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Much in the spirit of this question, I have implemented a simple class for parallel workers and wanted to get some feedback on it. Can I make the code even more concise or readable? Are there any hidden problems that I should be aware of?

Worker class

class Worker

    def initialize queue
        @queue = queue

        # Set the "idle state" (returned by the idle? method)
        # and a mutex for accessing it
        @idle_state = false
        @idle_mutex = Mutex.new

        # Set the "exit state" (returned by the done? method)
        # and a mutex for accessing it
        @exit_state = false
        @exit_mutex = Mutex.new

        poll
    end

    # Poll a queue for Proc objects to process
    def poll
        @thread = Thread.new do
            loop do
                while @queue.empty?
                    set_idle true
                    exit 0 if done?
                    sleep 1
                end
                set_idle false
                job = @queue.pop
                job.call
            end
        end
    end

    def done?
        @exit_mutex.synchronize { @exit_state }
    end

    def shut_down
        @exit_mutex.synchronize { @exit_state = true }
        @thread.join
    end

    def idle?
        @idle_mutex.synchronize { @idle_state }
    end

    def set_idle state
        @idle_mutex.synchronize { @idle_state = state }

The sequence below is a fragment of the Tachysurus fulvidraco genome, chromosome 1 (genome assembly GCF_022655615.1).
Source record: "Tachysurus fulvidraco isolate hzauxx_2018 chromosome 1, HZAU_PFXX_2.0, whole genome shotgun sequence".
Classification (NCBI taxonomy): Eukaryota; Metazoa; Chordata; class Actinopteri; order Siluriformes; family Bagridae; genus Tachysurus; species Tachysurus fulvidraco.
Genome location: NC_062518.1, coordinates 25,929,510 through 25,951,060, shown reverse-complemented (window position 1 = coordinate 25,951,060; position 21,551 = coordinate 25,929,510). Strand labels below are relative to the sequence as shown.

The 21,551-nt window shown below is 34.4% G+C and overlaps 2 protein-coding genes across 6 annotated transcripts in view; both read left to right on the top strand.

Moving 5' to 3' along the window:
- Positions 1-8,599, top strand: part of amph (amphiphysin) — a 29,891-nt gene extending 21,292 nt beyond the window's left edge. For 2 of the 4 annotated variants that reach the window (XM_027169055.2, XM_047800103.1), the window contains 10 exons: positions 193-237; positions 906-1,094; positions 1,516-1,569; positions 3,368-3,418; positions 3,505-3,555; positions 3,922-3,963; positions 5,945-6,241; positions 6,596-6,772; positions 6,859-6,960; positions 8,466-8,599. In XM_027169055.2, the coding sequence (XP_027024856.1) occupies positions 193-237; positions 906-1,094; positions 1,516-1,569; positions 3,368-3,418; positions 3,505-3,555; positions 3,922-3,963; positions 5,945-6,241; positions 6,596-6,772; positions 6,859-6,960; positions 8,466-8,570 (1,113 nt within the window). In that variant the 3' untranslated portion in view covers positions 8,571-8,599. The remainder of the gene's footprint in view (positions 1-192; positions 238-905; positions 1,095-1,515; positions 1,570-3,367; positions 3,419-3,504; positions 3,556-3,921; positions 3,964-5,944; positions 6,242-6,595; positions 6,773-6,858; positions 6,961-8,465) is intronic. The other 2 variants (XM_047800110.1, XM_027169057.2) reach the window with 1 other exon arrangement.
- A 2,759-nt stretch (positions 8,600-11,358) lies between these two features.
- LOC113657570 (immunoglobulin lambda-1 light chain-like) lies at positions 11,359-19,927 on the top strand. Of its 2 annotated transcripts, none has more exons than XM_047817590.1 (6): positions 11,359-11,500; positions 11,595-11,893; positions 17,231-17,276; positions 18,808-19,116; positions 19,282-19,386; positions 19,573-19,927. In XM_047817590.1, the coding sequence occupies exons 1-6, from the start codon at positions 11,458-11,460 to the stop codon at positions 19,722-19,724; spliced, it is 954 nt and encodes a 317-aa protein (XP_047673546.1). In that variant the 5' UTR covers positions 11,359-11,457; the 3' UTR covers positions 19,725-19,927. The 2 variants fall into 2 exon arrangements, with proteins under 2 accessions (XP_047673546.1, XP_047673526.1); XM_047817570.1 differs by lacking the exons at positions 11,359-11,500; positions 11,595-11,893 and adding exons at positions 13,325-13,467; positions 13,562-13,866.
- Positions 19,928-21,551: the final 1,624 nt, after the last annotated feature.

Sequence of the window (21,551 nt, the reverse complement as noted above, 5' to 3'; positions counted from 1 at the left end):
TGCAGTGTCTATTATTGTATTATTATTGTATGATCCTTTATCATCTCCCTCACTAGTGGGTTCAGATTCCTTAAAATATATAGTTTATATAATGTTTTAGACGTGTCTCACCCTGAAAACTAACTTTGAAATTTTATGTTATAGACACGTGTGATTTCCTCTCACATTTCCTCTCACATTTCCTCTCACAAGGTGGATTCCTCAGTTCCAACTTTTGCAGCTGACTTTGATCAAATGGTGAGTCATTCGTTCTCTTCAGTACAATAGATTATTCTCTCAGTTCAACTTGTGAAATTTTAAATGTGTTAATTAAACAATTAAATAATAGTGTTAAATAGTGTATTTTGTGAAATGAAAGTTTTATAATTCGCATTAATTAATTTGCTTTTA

end

end

Usage

# Set up a job queue
queue = Queue.new

# Spin up a few workers
workers = []
(1..5).each do
    workers << Worker.new(queue)
end

# Add some jobs to the queue
(1..50).each do |i|
    queue << Proc.new { $stdout.print "Job ##{i}\n" }
end

# Shut down each of the workers once the queue is empty
sleep 0.1 until queue.empty?
workers.each { |worker| worker.shut_down }

References:

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Where not to lock
I'm not sure why you decided to lock on @exit_state and @idle_state, as they don't seem to have any potential to cause any race condition (except for maybe when the manager calls thread.shut_down, and even then - all that would happen is that you will 'lose' a round of one second - hardly catastrophic).

Where to lock
When you want to concurrently work on a queue - you should synchronize your work with the queue (in this case @queue.empty? and @queue.pop), which you don't do...

How to lock
You should also note the @queue.pop is implicitly @queue.pop(false) which means that if the queue is empty, it will block until a new message arrives, which is probably not what you want, since you can't be sure that it is not empty (between while @queue.empty? to job = @queue.pop another worker might have 'hijacked' your message).

Since Queue is thread-safe, you could write your worker like this:

class Worker

  def initialize(queue)
    @thread = Thread.new { poll(queue) }
  end

  def poll(queue)
    until done?
      begin
        queue.pop(true).call
      rescue ThreadError
        # queue was empty
        sleep 1
      end
    end
    exit 0
  end

  def done?
    @done
  end

  def shut_down
    @done = true
  end
end
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